World Land Trust and REGUA strike Olympic gold

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olympic-forest-logoWhile Great Britain were clocking up the medals at the Rio de Janeiro Olympic Games in Brazil, the World Land Trust (WLT) was in an event, as yet, not recognised as an Olympic sport – raising funds for land protection. To stand on the top step, WLT and partner Reserva Ecológica de Guapiaçu (REGUA) needed to raise £40,000 by the closing ceremony.

 

Bronze or silver would not do; it had to be GOLD!

Well in the end, thanks to the generosity of supporters from around the world, the project easily walked away with a gold by exceeding the total by £6,904.

The resulting prize was not a medal but the means to purchase and protect a precious parcel of Atlantic Rainforest; two hundred and twenty-one acres to be precise. Appropriately, the land previously called ‘Paloma Coelho’ will form the Olympic Forest Reserve and become a sanctuary for a number of rare and threatened species which occur there.

 

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Atlantic Rainforest – © Chris Knowles REGUA

 

We cannot afford to lose any more of the Atlantic Rainforest!

We are used to hearing about threatened species but here we have one of the most threatened ecosystems on the globe. Stretching along the cost of Brazil and into Argentina and Paraguay, the Atlantic Rainforest has been subjected to sustained deforestation to make space for agriculture, ranching, plantations and urbanisation, resulting in the disappearance of 93% of this critical habitat.

It is no overstatement that we cannot afford to lose any more of the Atlantic Rainforest. It not only supports many of Brazil’s threatened species; it is also a hot spot for endemic species. Of Brazil’s 69 severely endangered mammals 55% are found here, as well as 100% of the 16 endangered amphibians, and 65% of the 20 endangered reptiles. Over 450 species of birds have been recorded in the rainforest, 60 of which are endangered.

It is estimated that over 2,000 species of vertebrates rely on the Atlantic Rainforest. Of these 200 species of birds and 21 species of primate are endemic. Add to this around 20,000 species of plant and it soon becomes apparent why WLT and REGUA placed such a high priority on its protection.

 

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The REGUA Reserve is marked with a red dot on the map below right. The large map shows the properties owned and managed by REGUA; the area marked in red is the Olympic Forest.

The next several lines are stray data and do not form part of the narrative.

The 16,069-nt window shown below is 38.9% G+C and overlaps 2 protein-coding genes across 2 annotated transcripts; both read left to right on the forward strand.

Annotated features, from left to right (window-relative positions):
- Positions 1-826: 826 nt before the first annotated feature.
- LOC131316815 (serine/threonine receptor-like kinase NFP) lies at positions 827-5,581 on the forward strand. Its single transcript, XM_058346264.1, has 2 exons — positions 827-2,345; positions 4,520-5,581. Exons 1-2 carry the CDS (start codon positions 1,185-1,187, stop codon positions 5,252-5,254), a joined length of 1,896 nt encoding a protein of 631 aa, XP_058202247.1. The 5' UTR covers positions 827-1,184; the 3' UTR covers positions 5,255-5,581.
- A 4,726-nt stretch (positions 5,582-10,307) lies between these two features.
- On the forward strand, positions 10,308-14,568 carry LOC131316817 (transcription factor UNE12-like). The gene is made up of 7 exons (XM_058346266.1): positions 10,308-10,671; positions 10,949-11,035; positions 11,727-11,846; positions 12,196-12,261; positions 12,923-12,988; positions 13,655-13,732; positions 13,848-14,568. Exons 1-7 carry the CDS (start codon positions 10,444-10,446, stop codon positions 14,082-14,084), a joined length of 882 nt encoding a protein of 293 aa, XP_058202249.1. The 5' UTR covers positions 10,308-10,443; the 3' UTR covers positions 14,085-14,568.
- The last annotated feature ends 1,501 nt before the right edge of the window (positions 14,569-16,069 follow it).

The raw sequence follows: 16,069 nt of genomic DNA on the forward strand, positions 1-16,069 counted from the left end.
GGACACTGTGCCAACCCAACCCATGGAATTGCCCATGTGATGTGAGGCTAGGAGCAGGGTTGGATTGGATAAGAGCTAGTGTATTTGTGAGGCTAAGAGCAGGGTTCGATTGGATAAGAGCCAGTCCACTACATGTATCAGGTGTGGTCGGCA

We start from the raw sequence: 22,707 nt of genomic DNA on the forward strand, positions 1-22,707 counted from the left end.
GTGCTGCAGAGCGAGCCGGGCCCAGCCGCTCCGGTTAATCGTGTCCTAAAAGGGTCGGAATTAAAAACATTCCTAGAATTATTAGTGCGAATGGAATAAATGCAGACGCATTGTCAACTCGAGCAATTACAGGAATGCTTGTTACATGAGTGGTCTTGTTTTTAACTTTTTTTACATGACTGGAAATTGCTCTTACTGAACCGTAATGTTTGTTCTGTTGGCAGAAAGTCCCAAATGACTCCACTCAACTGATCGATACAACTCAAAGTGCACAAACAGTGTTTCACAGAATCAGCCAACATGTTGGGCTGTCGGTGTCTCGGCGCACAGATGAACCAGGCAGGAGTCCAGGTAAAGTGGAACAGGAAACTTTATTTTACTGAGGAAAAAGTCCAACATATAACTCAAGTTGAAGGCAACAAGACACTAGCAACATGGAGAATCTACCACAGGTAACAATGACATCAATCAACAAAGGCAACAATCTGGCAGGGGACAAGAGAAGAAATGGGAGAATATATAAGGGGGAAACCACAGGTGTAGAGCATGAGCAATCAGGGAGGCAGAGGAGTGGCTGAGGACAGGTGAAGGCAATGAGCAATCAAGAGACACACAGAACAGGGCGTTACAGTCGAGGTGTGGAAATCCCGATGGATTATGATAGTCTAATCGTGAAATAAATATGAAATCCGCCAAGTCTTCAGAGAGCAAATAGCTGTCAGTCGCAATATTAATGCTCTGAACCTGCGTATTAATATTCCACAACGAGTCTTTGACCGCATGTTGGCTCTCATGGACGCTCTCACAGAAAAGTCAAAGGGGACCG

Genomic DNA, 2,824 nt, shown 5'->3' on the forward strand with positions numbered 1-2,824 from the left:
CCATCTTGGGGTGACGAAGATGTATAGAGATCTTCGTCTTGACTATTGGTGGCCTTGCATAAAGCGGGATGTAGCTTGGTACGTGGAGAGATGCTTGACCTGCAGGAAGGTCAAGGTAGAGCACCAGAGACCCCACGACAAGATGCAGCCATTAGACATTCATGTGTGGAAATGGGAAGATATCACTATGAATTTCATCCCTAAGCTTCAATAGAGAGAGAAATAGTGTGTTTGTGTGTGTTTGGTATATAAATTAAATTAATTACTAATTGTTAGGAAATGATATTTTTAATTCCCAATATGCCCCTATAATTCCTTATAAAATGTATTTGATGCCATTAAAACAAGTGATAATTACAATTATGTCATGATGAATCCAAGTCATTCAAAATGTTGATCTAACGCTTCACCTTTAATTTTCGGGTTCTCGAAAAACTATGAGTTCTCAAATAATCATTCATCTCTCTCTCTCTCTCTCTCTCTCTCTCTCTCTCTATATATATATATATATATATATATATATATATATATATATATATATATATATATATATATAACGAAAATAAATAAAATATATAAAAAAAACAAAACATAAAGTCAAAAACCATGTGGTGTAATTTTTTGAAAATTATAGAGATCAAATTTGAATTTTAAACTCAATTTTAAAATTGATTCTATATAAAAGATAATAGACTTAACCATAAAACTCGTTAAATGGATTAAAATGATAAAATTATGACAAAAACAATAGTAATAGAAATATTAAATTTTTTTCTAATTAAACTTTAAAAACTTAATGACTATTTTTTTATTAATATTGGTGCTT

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Saffron Toucanet © gustavopedro.com

The prize

The Olympic Forest is located within the Guapiaçu watershed and forms an important section of the forested Tres Picos National Park. The area contains a healthy mix of trees, palms and ferns; and streams that feed the Guapiaçu River. In addition to a large number of birds, mostly endemic to this region, there are signs that some of the larger mammals are also found in the park. And it’s not only the wildlife which will benefit as the streams on the reserve provide an important water source for the surrounding community.

The purchase helps WLT partner, since 1998, REGUA in its mission to conserve Brazil’s Atlantic Forest in the upper Guapiaçu River watershed. REGUA currently protects over 18,000 acres of forest. This approach, purchasing as many privately owned land plots as possible to incorporate into the wider reserve, is the most effective way to ensure the long-term protection of the Atlantic Forest of the upper Guapiaçu valley. Vital work as the area has recently seen an increase in urbanisation.

 

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Sloth – © Lee Dingain, REGUA

Partners in conservation

This project is only one example of where the two organisations have combined their efforts. As well as assisting the re-planting of trees in areas where the forest had been lost, through WLT’s ‘Keepers of the wild’ program, REGUA has been able to appoint a ranger for the reserve from the local community.

The aim of ‘Keepers of the Wild’ is to employ local people who will be the eyes, ears and hands of the WLT on the ground providing much needed protection for the reserve and its wildlife. They also help raise awareness of conservation issues and the work of WLT and its partners amongst the local communities. Launched in 2011, the incentive now funds 19 partners to employ 32 rangers in 15 countries.

 

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Blue-naped Chlorophonia © gustavopedro.com

More of the same?

We need more collaboration between conservation organisations worldwide. The Olympic Rainforest is just one example of what can be achieved and is just one of many that the WLT is involved with.  Now that gold has been won in Brazil, I wonder who will carry the flame for conservation in Beijing?

 

 

 

 

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